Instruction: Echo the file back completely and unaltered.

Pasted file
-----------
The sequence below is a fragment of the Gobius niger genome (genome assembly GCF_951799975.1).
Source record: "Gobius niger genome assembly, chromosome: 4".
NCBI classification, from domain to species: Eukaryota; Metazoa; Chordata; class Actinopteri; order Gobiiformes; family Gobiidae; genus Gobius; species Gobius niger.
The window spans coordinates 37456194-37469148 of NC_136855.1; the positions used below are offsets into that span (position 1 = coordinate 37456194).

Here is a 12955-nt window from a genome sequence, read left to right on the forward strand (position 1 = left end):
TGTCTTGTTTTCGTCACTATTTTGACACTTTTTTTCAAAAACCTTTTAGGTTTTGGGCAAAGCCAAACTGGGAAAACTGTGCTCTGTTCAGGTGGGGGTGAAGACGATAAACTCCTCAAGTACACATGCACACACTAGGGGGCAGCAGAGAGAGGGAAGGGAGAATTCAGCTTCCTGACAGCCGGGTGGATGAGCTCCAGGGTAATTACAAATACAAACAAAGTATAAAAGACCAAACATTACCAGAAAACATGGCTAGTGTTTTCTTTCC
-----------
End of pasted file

The sequence below is a fragment of the Gobius niger genome (genome assembly GCF_951799975.1).
Source record: "Gobius niger genome assembly, chromosome: 4".
NCBI classification, from domain to species: Eukaryota; Metazoa; Chordata; class Actinopteri; order Gobiiformes; family Gobiidae; genus Gobius; species Gobius niger.
The window spans coordinates 37456194-37469148 of NC_136855.1; the positions used below are offsets into that span (position 1 = coordinate 37456194).

Here is a 12955-nt window from a genome sequence, read left to right on the forward strand (position 1 = left end):
TGTCTTGTTTTCGTCACTATTTTGACACTTTTTTTCAAAAACCTTTTAGGTTTTGGGCAAAGCCAAACTGGGAAAACTGTGCTCTGTTCAGGTGGGGGTGAAGACGATAAACTCCTCAAGTACACATGCACACACTAGGGGGCAGCAGAGAGAGGGAAGGGAGAATTCAGCTTCCTGACAGCCGGGTGGATGAGCTCCAGGGTAATTACAAATACAAACAAAGTATAAAAGACCAAACATTACCAGAAAACATGGCTAGTGTTTTCTTTCC